In the case they don’t, then they cannot disinherit the child by default.

If a parent dies without a will or trust (called “intestate”), their estate will be distributed according to the state’s intestacy laws.

These laws vary by state, but they generally follow a hierarchy of heirs based on their relationship to the deceased.

Typically, the spouse and children are the first in line to inherit, followed by other relatives such as parents, siblings, grandparents, etc.

If there are no living relatives, the estate may go to the state.

Therefore, if a parent wants to disinherit a child, they must make a will or trust that clearly states their wishes and complies with the legal requirements for validity.

They must also update their will or trust whenever there are changes in their family situation, such as marriage, divorce, birth, adoption, death, etc.

Otherwise, they may unintentionally disinherit or include someone they did not intend to.

How Do You Deal with Being Disinherited?

Being disinherited can be a devastating and traumatic experience that can affect your emotional and financial well-being.

It can also damage your relationships with other family members and cause you to question your self-worth and identity.

An image to illustrate "Is It Legal to Disinherit a Child"
Disinheritance can be a devastating and traumatic experience for a child | PHOTO: Freepik

Here are some tips on how to cope with being disinherited.

  • Seek professional help

If you are feeling depressed, angry, hurt, or confused by being disinherited, you may benefit from talking to a therapist or counselor who can help you process your emotions and heal your wounds.

You may also need legal advice from an attorney who can explain your rights and options regarding the estate.

  • Communicate with your family

If possible, try to communicate with the parent who disinherited you or their executor to understand the reasons behind their decision.

You may be able to clear up any misunderstandings or miscommunications that led to the disinheritance.

You may also want to reach out to other family members who support you and can offer you comfort and guidance.

However, avoid engaging in arguments or conflicts with family members who disagree with you or blame you for the disinheritance.

  • Focus on yourself

Being disinherited does not define who you are or what you are worth.

You have your own talents, achievements, and goals that make you unique and valuable.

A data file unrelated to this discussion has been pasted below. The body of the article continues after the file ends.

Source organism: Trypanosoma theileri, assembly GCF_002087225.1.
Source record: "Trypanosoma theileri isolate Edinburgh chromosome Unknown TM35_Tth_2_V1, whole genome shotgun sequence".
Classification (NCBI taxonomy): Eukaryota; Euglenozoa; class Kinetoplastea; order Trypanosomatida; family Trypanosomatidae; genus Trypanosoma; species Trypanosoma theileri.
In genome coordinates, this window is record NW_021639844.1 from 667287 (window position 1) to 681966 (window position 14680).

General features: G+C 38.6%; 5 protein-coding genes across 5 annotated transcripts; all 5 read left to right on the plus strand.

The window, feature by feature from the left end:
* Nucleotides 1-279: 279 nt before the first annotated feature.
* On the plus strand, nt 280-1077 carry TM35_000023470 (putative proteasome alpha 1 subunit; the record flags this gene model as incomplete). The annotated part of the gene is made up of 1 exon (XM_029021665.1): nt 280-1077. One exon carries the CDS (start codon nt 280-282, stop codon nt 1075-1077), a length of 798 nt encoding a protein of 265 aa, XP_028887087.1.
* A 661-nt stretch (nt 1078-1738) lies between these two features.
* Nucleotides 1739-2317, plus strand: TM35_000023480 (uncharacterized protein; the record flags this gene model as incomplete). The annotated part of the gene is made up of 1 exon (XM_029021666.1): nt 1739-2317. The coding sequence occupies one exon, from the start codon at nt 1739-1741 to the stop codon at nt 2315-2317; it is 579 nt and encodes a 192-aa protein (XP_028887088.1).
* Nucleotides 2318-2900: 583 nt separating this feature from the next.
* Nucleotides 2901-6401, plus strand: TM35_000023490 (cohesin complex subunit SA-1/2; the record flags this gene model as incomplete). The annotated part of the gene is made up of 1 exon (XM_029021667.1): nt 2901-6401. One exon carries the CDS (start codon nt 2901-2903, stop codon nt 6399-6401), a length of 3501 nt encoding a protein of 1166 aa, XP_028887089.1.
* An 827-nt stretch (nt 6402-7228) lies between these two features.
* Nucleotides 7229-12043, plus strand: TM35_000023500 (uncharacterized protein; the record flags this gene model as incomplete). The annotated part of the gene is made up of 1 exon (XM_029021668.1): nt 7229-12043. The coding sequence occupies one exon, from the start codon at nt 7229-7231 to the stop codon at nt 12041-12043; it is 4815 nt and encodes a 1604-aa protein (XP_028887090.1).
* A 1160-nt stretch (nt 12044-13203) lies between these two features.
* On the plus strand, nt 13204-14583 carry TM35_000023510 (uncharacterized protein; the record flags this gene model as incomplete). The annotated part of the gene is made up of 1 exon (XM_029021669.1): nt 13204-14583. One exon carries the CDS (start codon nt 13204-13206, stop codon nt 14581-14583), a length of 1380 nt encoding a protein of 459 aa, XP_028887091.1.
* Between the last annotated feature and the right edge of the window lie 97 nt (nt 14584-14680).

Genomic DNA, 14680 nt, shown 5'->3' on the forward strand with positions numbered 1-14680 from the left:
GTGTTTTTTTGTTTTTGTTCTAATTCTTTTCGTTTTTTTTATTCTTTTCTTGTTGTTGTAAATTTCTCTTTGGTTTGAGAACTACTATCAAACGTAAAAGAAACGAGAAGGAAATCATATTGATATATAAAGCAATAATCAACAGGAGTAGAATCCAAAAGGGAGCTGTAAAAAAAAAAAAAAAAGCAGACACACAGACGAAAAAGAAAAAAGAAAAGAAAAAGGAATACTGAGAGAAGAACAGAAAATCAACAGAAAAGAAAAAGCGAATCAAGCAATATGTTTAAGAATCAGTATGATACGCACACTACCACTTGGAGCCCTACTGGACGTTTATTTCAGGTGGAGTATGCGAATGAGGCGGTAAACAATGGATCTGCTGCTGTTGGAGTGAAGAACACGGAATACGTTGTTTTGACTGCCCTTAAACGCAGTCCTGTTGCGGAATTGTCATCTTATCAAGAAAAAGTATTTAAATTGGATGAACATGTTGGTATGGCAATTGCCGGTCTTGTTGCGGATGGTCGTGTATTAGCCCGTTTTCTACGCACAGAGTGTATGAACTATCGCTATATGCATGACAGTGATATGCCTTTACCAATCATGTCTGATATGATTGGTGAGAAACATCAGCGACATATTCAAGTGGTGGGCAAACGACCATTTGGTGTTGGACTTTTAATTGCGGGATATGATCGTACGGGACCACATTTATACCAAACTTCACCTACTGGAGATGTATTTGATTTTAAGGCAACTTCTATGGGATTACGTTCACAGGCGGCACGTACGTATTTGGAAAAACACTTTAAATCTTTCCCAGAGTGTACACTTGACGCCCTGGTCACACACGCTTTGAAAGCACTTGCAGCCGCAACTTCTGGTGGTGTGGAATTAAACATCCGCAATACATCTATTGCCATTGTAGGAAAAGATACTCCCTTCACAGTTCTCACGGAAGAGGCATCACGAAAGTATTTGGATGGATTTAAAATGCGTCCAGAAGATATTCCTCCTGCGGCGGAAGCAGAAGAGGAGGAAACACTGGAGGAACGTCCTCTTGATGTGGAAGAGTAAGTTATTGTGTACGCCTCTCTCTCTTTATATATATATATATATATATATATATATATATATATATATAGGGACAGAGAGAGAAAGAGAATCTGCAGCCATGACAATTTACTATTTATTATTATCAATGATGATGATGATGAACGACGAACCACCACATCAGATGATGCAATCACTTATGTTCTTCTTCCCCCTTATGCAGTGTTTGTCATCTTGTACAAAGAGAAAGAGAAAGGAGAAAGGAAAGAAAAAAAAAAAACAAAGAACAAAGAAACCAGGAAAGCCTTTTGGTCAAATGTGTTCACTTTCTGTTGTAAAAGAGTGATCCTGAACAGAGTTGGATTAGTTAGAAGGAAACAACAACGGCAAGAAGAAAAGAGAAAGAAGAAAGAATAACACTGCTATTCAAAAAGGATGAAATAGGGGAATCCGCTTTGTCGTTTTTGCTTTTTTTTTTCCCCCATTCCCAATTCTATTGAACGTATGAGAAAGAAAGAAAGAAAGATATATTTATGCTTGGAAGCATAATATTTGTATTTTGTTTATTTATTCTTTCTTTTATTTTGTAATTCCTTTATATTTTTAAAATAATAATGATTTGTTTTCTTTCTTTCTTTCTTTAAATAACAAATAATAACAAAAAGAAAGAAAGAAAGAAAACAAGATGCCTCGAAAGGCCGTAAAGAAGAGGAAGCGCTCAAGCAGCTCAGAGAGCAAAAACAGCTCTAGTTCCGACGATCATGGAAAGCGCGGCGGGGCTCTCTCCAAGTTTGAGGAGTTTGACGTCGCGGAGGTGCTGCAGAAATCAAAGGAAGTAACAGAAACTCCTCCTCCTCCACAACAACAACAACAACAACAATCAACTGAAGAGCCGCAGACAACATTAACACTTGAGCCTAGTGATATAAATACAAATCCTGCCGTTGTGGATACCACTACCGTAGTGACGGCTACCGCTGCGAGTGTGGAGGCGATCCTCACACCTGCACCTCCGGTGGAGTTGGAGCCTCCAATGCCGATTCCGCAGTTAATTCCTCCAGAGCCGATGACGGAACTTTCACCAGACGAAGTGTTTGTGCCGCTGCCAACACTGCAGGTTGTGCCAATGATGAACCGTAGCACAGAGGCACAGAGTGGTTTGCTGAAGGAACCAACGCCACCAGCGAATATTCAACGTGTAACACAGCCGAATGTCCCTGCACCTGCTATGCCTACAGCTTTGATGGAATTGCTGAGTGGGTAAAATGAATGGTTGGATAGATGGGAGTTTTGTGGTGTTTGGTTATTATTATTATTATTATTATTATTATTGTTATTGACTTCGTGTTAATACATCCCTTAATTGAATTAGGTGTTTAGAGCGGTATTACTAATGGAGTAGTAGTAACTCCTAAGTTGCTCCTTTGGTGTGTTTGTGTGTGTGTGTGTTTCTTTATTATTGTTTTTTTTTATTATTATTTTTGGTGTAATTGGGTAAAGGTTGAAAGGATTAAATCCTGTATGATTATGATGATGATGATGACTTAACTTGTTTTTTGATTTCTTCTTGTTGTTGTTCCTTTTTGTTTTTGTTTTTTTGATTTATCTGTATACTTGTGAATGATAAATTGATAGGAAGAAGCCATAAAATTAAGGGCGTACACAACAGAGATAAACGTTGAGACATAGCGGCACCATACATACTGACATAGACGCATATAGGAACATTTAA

Try to focus on your strengths and passions and pursue activities that bring you joy and fulfillment.

Seek new opportunities for personal growth and development, such as education, career, hobbies, travel, etc.

  • Build your own legacy

Being disinherited does not mean that you cannot leave a positive impact on the world or create your own legacy.

You can still make a difference in your community.

Is Disinherited Disowned?

Disinheritance and disownment are two different concepts that may or may not overlap.

Disinheritance means that someone is excluded from receiving any assets from another person’s estate after they die.

Disownment means that someone is rejected or renounced by another person as a family member or relative.

Disinheritance does not necessarily imply disownment.

A parent may disinherit a child for various reasons, such as financial need, prior gifts, estrangement, etc., but still acknowledge them as their child and maintain some contact with them.

Conversely, disownment does not necessarily imply disinheritance.

A parent may disown a child for various reasons, such as behavior, lifestyle, conflict, etc., but still leave them something in their will or trust out of obligation or guilt.

However, in some cases, disinheritance and disownment may go hand in hand.

A parent may disinherit and disown a child as a way of expressing their anger, resentment, or disappointment towards them.

They may also do so as a way of cutting off all ties and communication with them.

This can be a very harsh and hurtful action that can have lasting consequences for both parties.


Being disinherited by a parent can inflict profound pain and a sense of disbelief, profoundly affecting both your emotional equilibrium and your financial stability.

Nonetheless, it’s essential to recognize that being disinherited doesn’t equate to a forfeiture of your legal entitlements or avenues concerning the estate.

In circumstances where valid grounds exist, you hold the potential to contest the will or trust through legal channels, such as the court system.

Navigating the aftermath of disinheritance might involve seeking professional guidance, fostering open communication within your family circle, directing your focus inward, and constructing a personal legacy that resonates with your aspirations.

For parents contemplating the act of disinheriting a child, a comprehensive comprehension of the legal ramifications and subsequent consequences is imperative.

Equally crucial is the consideration of the emotional reverberations that your decision could trigger within your child and extended family.